Chapter 22 Share Capital

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Text of Chapter 22 Share Capital

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    Chapter 22

    Share Capital

    Reference: Companies Ordinance, 1984 and IAS 39

    Contents:

    1. Introduction

    2. Ordinary shares and preference shares

    2.1Ordinary dividends and preference dividendsExample 1: preference dividend

    2.2Cumulative and non-cumulative preference shares

    2.3Participating and non-participating preference sharesExample 2: participating dividend

    2.4Redeemable and non-redeemable preference sharesExample 3: issue of non-redeemable preference shares: equityExample 4: issue of redeemable preference shares: liability

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    3. Other changes to share capital

    3.1Rights issueExample 5: rights issue

    3.2Share splitsExample 6: share split

    3.3Share consolidationsExample 7: share consolidation

    3.4Bonus issueExample 8: Bonus issue

    3.5Share buy-backsExample 9: share buy-backExample 10: share buy-back

    3.6Redemption of preference shares

    3.6.1 Capital maintenanceExample 11: redemption of preference shares and capital maintenance

    3.6.2 Financing of the redemptionExample 12: redemption at par value - issue dependant on financingExample 13: redemption at par value - issue not dependant on financing

    3.6.3 Redemption at a premiumExample 14: redemption at a premium shares were equityExample 15: redemption at a premium shares were liability

    4. Summary

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    1.IntroductionA business entity requires funds to start and continue running a business. These funds can beobtained from one or a combination of two basic sources: capital from owners including retained profits (an internal source); and loans or debentures (an external source).

    In the case of a partnership, the owners would be referred to as partners. In the case of a closecorporation, the owners would be referred to as members and in the case of companies, theowners would be referred to as shareholders. This chapter concentrates on the acquisition offunds by a company through its shareholders.

    There are two basic classes of shares that a company may issue: ordinary shares (also referred to as common stock); and preference shares (also referred to as preferred stock);.

    There are two sides to the share capital coin:

    the entity issuing the shares will see the shares as share capital (or financial liabilitiesunder certain circumstances); and the entity investing in the shares will see the shares as a financial asset.

    This chapter looks at shares from the perspective of the entity that issued the shares. Sharescapital from the perspective of the investor is explained in the financial instruments chapter.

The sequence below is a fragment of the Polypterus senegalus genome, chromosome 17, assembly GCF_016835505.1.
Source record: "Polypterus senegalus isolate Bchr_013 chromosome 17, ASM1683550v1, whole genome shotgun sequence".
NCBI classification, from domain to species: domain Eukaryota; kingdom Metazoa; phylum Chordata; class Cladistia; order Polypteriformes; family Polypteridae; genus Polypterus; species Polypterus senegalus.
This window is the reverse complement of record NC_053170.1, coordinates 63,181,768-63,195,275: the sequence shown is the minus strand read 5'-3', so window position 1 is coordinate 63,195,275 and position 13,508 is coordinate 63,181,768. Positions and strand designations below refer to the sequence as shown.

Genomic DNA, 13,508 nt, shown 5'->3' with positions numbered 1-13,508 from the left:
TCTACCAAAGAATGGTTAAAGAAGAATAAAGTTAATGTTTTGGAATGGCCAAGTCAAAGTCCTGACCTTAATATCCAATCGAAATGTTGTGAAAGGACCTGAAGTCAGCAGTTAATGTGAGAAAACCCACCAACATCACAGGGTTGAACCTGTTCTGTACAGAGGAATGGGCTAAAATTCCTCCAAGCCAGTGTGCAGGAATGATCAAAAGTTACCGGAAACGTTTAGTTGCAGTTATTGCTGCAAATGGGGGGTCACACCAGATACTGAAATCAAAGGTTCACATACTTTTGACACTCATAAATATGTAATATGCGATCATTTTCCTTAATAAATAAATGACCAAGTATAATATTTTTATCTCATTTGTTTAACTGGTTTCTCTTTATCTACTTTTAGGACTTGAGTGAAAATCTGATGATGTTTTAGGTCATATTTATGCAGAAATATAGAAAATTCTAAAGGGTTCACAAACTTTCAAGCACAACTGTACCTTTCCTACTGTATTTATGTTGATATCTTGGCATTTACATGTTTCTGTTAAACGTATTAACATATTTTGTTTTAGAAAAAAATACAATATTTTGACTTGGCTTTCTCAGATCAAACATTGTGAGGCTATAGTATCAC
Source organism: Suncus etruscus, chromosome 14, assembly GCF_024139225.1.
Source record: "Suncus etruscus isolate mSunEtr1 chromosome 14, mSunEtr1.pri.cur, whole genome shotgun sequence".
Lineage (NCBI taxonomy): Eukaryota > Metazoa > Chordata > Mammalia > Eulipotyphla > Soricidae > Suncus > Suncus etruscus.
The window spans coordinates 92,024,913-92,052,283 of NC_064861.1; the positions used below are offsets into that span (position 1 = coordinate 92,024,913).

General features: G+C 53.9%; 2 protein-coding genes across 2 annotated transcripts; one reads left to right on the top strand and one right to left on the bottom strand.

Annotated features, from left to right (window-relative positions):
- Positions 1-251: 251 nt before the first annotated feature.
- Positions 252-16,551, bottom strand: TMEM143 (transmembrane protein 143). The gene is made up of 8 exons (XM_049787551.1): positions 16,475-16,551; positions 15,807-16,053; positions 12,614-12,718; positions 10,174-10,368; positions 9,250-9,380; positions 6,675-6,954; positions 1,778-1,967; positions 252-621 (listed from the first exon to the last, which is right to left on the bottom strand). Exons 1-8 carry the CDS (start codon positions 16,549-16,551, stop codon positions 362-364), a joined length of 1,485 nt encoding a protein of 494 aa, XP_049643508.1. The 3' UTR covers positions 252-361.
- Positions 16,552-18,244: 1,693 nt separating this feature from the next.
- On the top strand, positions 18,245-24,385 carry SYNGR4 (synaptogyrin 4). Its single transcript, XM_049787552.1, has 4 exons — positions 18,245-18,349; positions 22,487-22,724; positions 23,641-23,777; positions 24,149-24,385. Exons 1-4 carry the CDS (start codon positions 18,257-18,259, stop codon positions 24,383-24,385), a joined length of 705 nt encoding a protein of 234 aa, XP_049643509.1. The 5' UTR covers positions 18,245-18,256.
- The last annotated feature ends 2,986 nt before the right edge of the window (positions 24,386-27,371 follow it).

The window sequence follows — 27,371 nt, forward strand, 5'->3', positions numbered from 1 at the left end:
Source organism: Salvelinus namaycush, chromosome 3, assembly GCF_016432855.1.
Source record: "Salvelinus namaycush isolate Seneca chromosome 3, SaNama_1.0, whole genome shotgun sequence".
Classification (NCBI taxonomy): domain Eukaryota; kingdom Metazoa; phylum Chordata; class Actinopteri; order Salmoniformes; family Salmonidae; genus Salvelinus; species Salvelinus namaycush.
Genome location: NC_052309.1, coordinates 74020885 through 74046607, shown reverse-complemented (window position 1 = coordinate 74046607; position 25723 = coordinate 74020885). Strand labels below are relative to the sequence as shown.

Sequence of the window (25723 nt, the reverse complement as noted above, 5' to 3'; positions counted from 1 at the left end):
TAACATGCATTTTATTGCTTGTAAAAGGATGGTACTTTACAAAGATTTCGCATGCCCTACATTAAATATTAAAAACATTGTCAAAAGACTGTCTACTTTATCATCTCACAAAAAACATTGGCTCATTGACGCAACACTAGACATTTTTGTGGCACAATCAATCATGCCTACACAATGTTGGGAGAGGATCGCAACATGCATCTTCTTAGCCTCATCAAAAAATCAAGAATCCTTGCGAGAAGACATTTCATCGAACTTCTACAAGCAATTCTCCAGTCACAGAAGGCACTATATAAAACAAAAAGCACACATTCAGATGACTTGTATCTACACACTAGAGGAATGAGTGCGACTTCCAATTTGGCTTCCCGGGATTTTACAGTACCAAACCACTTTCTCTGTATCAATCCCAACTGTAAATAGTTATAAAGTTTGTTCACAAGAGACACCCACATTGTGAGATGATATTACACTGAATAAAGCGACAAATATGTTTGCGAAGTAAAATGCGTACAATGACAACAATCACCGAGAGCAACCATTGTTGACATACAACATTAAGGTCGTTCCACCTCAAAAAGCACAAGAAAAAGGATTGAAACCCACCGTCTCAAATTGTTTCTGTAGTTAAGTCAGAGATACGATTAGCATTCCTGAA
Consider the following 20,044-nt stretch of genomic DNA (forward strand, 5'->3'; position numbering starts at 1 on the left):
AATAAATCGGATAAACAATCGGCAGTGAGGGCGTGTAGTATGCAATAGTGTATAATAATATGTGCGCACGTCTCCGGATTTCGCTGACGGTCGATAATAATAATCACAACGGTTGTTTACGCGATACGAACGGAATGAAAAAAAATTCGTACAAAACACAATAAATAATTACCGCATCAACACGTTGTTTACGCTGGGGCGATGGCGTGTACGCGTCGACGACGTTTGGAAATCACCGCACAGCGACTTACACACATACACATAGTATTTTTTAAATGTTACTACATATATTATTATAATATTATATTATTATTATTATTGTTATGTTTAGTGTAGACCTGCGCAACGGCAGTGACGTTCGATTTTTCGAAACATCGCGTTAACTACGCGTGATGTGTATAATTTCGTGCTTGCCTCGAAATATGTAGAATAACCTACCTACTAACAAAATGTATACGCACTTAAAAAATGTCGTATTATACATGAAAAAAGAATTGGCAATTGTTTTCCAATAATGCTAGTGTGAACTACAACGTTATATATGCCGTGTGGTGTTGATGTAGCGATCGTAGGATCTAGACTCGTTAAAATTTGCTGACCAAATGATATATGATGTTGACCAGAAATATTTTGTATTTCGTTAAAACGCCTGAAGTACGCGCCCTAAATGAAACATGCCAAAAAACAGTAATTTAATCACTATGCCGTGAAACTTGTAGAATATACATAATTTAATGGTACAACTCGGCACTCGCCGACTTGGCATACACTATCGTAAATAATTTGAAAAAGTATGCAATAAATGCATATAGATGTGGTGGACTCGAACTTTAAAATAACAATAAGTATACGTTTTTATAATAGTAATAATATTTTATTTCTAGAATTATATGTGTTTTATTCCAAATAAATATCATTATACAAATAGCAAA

2.Ordinary shares and preference shares2.1Ordinary dividends and preference dividendsPreference shareholders have preference over the ordinary shareholders in the case of the

    company being liquidated. Ordinary shares are therefore riskier from an investor perspectivethan preference shares but they usually outperform preference shares on the stock markets.

    Ordinary shareholders are not guaranteed to receive dividends because ordinary dividends aredependant on both the profitability of the company and its cash flow. It should be noted thatan interim ordinary dividend is often declared during the year with a final ordinary dividenddeclared at year-end or shortly thereafter. A dividend should only be recognised once thecompany has a present obligation to pay the dividend. This obligation arises when thedividends are declared (e.g. a final ordinary dividend for the year ended 31 December 20X2that is declared in January 20X3, should be recorded in the financial statements for the yearended 31 December 20X3, since there was no obligation before the date of the declaration).

    Preference shareholders generally receive a fixed preference dividend annually. The dividendis based on the coupon rate.

    Example 1: preference dividend

    The company has 1 000 12% preference shares with a par value of C2 each in issue.

    Required:Calculate the preference dividend for the year.

    Solution to example 1: preference dividend

    1 000 x C2 x 12% (coupon rate) = C240

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    2.2Cumulative and non-cumulative preference sharesCumulative or non-cumulative preference shares refer to the status of the dividends: non-cumulative preference dividends are not recorded if they are not declared in any

    one year since the entity has no obligation to pay the dividend; whereas cumulative preference dividends are dividends which mustbe paid and therefore if the